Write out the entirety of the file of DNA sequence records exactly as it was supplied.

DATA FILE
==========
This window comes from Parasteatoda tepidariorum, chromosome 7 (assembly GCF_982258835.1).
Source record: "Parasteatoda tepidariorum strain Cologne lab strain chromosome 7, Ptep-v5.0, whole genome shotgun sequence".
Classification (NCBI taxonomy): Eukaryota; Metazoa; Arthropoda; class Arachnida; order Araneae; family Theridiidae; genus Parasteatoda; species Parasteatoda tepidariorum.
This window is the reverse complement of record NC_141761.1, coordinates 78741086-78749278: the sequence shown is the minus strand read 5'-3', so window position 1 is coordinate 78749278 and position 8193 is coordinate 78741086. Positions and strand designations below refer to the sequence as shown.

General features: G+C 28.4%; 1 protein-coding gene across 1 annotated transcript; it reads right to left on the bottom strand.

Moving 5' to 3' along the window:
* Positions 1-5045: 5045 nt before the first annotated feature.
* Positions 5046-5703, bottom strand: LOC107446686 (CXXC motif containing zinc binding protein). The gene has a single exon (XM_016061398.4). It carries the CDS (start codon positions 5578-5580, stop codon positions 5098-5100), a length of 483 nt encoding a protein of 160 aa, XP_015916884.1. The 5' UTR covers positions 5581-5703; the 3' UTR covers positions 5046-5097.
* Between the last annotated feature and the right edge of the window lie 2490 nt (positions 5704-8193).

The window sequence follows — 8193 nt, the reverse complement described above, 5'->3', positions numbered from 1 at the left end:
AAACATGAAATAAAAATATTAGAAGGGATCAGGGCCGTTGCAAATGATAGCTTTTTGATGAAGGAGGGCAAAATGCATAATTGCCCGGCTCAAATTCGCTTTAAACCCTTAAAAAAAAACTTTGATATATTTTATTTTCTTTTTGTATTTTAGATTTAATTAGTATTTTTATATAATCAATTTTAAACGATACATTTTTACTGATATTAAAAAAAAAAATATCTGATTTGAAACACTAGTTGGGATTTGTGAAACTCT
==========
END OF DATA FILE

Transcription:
This window comes from Parasteatoda tepidariorum, chromosome 7 (assembly GCF_982258835.1).
Source record: "Parasteatoda tepidariorum strain Cologne lab strain chromosome 7, Ptep-v5.0, whole genome shotgun sequence".
Classification (NCBI taxonomy): Eukaryota; Metazoa; Arthropoda; class Arachnida; order Araneae; family Theridiidae; genus Parasteatoda; species Parasteatoda tepidariorum.
This window is the reverse complement of record NC_141761.1, coordinates 78741086-78749278: the sequence shown is the minus strand read 5'-3', so window position 1 is coordinate 78749278 and position 8193 is coordinate 78741086. Positions and strand designations below refer to the sequence as shown.

General features: G+C 28.4%; 1 protein-coding gene across 1 annotated transcript; it reads right to left on the bottom strand.

Moving 5' to 3' along the window:
* Positions 1-5045: 5045 nt before the first annotated feature.
* Positions 5046-5703, bottom strand: LOC107446686 (CXXC motif containing zinc binding protein). The gene has a single exon (XM_016061398.4). It carries the CDS (start codon positions 5578-5580, stop codon positions 5098-5100), a length of 483 nt encoding a protein of 160 aa, XP_015916884.1. The 5' UTR covers positions 5581-5703; the 3' UTR covers positions 5046-5097.
* Between the last annotated feature and the right edge of the window lie 2490 nt (positions 5704-8193).

The window sequence follows — 8193 nt, the reverse complement described above, 5'->3', positions numbered from 1 at the left end:
AAACATGAAATAAAAATATTAGAAGGGATCAGGGCCGTTGCAAATGATAGCTTTTTGATGAAGGAGGGCAAAATGCATAATTGCCCGGCTCAAATTCGCTTTAAACCCTTAAAAAAAAACTTTGATATATTTTATTTTCTTTTTGTATTTTAGATTTAATTAGTATTTTTATATAATCAATTTTAAACGATACATTTTTACTGATATTAAAAAAAAAAATATCTGATTTGAAACACTAGTTGGGATTTGTGAAACTCT